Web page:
Was that why she was so cautious? It all made sense now. It was a mistake for her to debut in high school. Thanks to that, she’s all troubled.

…That brown-haired girl must have been quite the troublesome person given how she continued to yap away while ignoring how the person involved looked troubled. Surely she’s the type who couldn’t zip her mouth. It’s obvious that she’s going to let everyone in middle school know how Yume Ayai looked at this point.

Well, that’s none of my business.

It’s none of my business—but.

 

“Ehh~!? That’s really amazing! You worked hard, Ayai-san~! Eh, what’s the matter? A high school debut? Ah, you’re in a prep school, right? That’s why you look like an honor student~!”

“Erm…that’s…not…”

“Irido-san.”

 

I butted in while the brown-haired girl yapped away and the troubled looking Yume just gave a perturbed smile.

Irido.

I emphasized her family name.

 

“What’s the matter? Do you know each other?”

“Eh? Erm…actually…”

 

Yume looked at me and blinked away. Was she troubled that I called her so? That’s quite slow of her.

 

“…Irido…?”

 

The brown-haired girl looked back and forth between me and Yume, and tilted her head incredulously.

 

“Uh…wait. Irido-san, not Ayai-san?”

 

The brown-haired girl asked with a voice filled with trepidation as she looked at Yume. The latter continued to look confused, and about three seconds later, she finally seemed enlightened.

 

“Y-Yes, my name is Irido!”

 

We weren’t lying, so the brown-haired girl wouldn’t see through this. That should have been the case, but the brown-haired girl was so forceful. It’s amazing how she successfully pulled off a high school debut.

I thought for a moment that we were figured out, but my fears were unfounded.

The brown-haired girl’s face was blotched with awkwardness.

 

“Ah…I-I see…wo-woah~! It’s so embarrassing! Sorry for recognizing the wrong person! Your face really resembles my classmate from middle school…!”

“I-it’s nothing…”

“I’m so sorry! Erm…”

 

The brown-haired girl turned to me as well.

 

“I’m sorry about your boyfriend too! I-I’ll leave then!”

 

The brown-haired girl scampered off, “Hya~!” shrieking away while we were left bewildered..

…Boyfriend.

It came to that, huh?

That’s the only possibility for her, I guess. Siblings wouldn’t address each other by family name after all.

 

After the brown-haired girl disappeared, we remained silent for about 10 seconds.

Something that seemed like a murmur to oneself could be heard through the sound of cooking meat.

 

“…Why?”

 

There was a lot of stuff missing, like subject terms, object, but I understood what Yume was trying to say.

“Why did you help me? You’re not even my boyfriend.” It was easier than translating an ancient text into modern Japanese.

 

“Because I need the restroom.”

I replied.

“A conversation here is quite a hindrance.”

 

.

“What are you acting cool for…It doesn’t suit you at all.”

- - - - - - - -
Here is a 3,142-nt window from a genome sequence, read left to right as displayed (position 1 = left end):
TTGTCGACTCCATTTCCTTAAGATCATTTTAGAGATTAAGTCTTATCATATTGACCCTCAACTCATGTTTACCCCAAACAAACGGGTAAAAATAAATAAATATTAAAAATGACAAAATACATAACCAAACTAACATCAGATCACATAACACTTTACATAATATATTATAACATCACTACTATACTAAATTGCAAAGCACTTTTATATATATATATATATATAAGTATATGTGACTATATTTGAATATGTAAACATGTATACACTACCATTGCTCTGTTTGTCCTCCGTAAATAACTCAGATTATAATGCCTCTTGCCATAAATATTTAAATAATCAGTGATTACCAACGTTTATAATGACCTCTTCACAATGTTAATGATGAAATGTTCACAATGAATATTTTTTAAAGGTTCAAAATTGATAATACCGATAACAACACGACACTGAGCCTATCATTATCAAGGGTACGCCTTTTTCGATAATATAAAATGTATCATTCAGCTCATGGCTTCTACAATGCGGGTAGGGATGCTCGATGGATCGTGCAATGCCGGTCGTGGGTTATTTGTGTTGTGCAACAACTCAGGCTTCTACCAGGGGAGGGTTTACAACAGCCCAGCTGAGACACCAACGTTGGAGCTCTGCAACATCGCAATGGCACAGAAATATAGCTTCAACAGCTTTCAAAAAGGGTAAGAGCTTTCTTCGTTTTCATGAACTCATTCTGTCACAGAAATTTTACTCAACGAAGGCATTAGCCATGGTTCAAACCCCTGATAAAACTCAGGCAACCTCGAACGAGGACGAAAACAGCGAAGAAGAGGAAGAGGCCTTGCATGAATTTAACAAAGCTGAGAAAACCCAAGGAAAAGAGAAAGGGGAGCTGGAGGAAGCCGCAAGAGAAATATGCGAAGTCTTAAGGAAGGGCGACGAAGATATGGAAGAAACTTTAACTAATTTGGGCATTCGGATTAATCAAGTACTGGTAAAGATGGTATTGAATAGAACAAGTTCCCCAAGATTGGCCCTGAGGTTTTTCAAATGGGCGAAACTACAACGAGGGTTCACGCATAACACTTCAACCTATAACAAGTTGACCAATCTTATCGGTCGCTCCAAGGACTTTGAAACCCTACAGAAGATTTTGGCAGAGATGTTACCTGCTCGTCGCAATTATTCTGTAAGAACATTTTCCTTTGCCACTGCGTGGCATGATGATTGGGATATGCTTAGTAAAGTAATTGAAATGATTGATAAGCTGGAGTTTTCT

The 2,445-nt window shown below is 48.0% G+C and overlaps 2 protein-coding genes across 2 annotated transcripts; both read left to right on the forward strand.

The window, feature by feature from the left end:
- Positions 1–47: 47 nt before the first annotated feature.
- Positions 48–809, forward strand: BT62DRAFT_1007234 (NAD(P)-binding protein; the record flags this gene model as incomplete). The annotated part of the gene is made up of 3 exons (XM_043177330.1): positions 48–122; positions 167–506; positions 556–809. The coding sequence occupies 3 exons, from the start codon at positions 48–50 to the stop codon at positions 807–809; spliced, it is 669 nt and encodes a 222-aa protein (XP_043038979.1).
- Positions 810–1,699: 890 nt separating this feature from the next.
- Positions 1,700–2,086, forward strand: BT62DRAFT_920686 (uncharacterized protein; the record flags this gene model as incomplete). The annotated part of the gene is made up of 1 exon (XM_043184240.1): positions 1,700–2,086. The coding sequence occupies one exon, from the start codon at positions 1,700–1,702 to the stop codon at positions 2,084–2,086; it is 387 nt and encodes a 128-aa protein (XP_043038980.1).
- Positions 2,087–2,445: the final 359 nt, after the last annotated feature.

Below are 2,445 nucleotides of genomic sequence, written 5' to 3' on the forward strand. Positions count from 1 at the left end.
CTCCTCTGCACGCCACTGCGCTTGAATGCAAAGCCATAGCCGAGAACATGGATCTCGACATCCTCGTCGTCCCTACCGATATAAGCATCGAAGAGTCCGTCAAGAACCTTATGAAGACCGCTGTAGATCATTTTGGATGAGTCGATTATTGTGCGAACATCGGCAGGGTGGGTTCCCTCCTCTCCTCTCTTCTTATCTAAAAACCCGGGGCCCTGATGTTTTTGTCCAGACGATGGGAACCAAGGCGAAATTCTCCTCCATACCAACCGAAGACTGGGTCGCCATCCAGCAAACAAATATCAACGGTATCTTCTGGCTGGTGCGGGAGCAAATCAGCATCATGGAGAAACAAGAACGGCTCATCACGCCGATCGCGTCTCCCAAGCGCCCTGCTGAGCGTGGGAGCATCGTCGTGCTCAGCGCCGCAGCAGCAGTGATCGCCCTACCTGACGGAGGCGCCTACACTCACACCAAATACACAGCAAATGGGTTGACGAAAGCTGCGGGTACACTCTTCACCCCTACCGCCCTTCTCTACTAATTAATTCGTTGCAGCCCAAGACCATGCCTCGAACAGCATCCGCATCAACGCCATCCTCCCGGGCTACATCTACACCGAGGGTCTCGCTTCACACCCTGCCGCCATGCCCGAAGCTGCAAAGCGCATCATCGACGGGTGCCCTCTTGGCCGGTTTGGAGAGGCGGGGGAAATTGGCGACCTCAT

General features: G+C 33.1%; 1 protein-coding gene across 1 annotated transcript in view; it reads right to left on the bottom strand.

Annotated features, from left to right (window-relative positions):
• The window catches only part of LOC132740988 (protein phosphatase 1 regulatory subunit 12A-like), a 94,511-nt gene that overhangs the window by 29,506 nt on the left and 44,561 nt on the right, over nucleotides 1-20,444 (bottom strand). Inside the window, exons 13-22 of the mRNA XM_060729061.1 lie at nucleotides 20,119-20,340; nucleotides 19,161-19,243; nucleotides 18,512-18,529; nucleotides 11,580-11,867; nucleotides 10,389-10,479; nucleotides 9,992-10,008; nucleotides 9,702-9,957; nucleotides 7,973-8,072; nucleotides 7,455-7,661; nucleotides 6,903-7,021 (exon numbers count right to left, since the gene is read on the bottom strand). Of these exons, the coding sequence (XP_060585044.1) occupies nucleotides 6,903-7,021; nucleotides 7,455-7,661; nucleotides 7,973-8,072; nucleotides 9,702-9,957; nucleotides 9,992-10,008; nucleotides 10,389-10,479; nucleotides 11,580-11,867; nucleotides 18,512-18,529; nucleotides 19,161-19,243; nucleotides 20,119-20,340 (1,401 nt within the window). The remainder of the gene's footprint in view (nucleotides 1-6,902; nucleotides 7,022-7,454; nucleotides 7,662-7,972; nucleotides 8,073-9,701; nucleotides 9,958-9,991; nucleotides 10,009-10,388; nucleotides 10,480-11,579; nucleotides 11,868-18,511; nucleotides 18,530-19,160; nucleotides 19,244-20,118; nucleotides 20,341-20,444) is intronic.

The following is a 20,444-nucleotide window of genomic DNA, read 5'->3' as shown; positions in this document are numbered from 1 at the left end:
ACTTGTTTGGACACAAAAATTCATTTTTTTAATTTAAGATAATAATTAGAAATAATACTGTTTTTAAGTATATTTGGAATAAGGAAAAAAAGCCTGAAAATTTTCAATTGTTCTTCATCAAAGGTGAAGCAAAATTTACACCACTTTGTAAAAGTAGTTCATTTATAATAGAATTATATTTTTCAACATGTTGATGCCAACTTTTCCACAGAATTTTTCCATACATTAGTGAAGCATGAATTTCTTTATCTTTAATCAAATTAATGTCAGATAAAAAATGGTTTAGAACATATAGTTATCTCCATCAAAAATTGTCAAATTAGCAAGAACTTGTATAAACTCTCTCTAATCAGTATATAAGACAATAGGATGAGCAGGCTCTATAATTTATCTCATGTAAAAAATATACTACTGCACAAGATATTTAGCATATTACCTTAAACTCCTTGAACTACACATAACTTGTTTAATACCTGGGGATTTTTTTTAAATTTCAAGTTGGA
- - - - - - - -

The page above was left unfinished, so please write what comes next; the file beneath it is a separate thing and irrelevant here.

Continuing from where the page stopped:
“It’s just a fact. Have you never heard of the diuretic effect of oolong tea?”

“What would you do if she remembered you?

“‘I don’t think so. I don’t remember being infamous enough in any other class.”

“She’s also your former classmate from second year of middle school.”

 

That was the first time I looked towards Yume. There was a dumbfounded look on her face.

 

“…Seriously?”

“Seriously.”

 

I didn’t remember that at all.

…Or actually, I couldn’t remember any of my other classmates except for her.

O God, please at least design a character list in life.

 

“…That was a close call…”

“Well, I guess she didn’t remember me at all.”

“Be grateful for my faint presence.”

“Idiot.”

 

Speaking of which, that brown-haired girl remembered her, whose presence was no more than mine, but she didn’t remember me, huh. Was it because of gender differences? Or was my stealth skills maxed out?

 

“…It feels ironic.”

 

Yume pursed her lips in a subtle way, like a smile or a sulk, and muttered.

 

“They never realized at all back then…but now people think we’re in such a relationship. “

 

…Back in our second year of middle school.

In other words, that was the period when she and I were on best terms, when we spent half our days in the same room.

The brown-haired didn’t see us that way back then…but assumed so at this point.

 

“Thank goodness I got a makeover.”

“Shut up, you have no presence.”

 

I was kicked in the calf.

It was a little weaker than usual though.

 

 

After all that happened in the day, I started writing in my diary before going to bed, and I felt my phone on my desk shake.

There was a LINE message from my little stepsister next door.

I looked at it and saw a picture of a white flower on the chat page.

 

“…? Dahlia. …?”

 

Dahlia. A white dahlia.

What does that mean? Dahlia…flower…

I closed the LINE app and searched for ‘White Dahlia’. That’s when I immediately realized what she was up to.

It seemed she was finally willing to convey what she couldn’t say at the barbecue restaurant after that incident.

 

“…Use Japanese.”

 

What’s with her anyway? Was she someone who came from an era where people would use only hieroglyphs?

I gave it a little thought, and replied.

 

“A love letter the last time, and now flowers? I appreciate that old-fashioned move, but I refuse.” – 22:55

 

Would that be enough? Should be fine. Sent.

And within a minute, I heard the wall being banged at. It seemed the message reached her. She should use Japanese if she doesn’t want to be misunderstood.

 

The floral language of white Dahlia is ‘gratitude’.

And also, ‘abundant love’.